|Cornfield - 2005|
But doesn't it get damn boring after a while?
It does? Well, if it does get dull to you, then how about to your audience, or readers?
Changing pattern is important both in acting and writing, unless you're aiming at literally putting people to sleep!
When on stage, I try not to be always preoccupied with the same behavior for the whole duration of my scene. Even a twitch, when repeated over and over again, becomes a pattern and loses its meaning. A pattern is only important, to me, when I can use it to take people by surprise.
Breaking an order means doing exactly the opposite of what that order requires to exist; if it's based on constant motion, then I stop. If it's based on stillness, then I suddenly move. If my character has to stammer, there's at least a line or two I will say with a perfect control over my speaking skills; and if he's, by default, a slow-speaker, I'll lose control and speak a line or two like New York's Monday morning. If he's blind, he'll see the light for a split second.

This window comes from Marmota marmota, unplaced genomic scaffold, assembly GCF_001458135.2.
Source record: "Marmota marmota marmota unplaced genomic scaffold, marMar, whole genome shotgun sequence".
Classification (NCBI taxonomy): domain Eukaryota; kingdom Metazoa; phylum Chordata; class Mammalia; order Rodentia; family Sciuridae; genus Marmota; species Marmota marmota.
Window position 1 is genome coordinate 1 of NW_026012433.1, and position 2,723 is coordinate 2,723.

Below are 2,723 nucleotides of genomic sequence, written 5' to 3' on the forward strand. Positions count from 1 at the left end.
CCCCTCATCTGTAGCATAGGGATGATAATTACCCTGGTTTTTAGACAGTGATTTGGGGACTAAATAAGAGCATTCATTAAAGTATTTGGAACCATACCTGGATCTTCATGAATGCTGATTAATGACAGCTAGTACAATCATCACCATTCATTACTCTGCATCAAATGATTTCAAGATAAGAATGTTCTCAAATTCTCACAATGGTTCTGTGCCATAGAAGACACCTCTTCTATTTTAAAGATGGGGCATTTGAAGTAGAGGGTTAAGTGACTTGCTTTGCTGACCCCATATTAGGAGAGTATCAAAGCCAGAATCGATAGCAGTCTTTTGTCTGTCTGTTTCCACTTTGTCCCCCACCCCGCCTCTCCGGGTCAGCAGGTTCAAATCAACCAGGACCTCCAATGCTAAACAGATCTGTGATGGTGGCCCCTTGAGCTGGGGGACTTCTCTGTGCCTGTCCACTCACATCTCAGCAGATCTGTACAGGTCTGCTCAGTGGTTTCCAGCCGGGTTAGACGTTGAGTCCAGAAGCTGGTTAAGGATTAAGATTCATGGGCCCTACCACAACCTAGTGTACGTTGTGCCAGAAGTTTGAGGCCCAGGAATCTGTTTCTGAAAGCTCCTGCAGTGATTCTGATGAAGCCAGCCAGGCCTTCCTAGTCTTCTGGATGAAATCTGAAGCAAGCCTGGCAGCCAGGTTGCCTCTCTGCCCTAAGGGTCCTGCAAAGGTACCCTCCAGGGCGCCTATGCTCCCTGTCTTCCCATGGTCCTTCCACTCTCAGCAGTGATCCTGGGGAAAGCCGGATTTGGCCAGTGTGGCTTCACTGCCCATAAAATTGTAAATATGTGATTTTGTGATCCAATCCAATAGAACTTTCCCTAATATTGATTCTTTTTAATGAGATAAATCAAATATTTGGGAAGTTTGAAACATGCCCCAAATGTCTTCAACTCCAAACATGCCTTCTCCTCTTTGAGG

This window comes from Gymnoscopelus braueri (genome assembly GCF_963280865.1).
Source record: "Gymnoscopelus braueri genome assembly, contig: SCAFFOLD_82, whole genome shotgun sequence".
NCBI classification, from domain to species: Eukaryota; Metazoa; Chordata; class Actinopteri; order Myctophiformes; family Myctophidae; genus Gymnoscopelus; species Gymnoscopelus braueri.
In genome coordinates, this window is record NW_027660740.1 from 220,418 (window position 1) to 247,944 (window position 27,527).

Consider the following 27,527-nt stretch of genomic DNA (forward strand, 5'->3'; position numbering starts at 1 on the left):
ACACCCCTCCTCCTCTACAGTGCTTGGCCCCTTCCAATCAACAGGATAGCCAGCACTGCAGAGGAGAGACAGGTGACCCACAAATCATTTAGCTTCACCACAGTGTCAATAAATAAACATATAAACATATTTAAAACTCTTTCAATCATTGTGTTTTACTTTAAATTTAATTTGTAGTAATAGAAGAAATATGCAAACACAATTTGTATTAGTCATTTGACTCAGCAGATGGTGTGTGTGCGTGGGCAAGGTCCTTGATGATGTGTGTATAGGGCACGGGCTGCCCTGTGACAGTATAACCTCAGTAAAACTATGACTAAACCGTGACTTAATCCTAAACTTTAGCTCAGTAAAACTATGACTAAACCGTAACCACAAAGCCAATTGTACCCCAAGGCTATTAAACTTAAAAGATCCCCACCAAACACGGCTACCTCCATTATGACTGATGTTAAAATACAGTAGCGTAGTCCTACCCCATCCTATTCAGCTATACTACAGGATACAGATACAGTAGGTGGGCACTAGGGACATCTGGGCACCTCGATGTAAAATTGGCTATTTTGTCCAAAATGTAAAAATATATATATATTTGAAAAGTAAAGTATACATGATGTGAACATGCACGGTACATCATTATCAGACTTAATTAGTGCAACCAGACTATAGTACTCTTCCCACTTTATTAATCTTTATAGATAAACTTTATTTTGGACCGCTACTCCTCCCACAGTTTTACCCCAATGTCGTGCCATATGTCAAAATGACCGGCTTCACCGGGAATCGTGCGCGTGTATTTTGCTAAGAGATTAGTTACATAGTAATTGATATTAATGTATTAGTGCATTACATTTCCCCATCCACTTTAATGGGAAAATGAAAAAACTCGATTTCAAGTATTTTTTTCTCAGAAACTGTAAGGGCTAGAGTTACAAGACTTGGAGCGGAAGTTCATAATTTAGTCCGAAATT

It's not realistic? It's not what happens in real life? Who gives a - hum - I'm not too concerned about it. I would never want my character to be stuck in normal real-life situations. All I care about when I work on a character is making him believable. I don't want him to be rationally real, but emotionally real.
An inner contradiction, for example, is a way for your character to break patterns, although it requires lots of hard work that is both emotional and physical.
But hey, no pain no gain.
What's the best way to have your fictional characters - or even yourself - break patterns?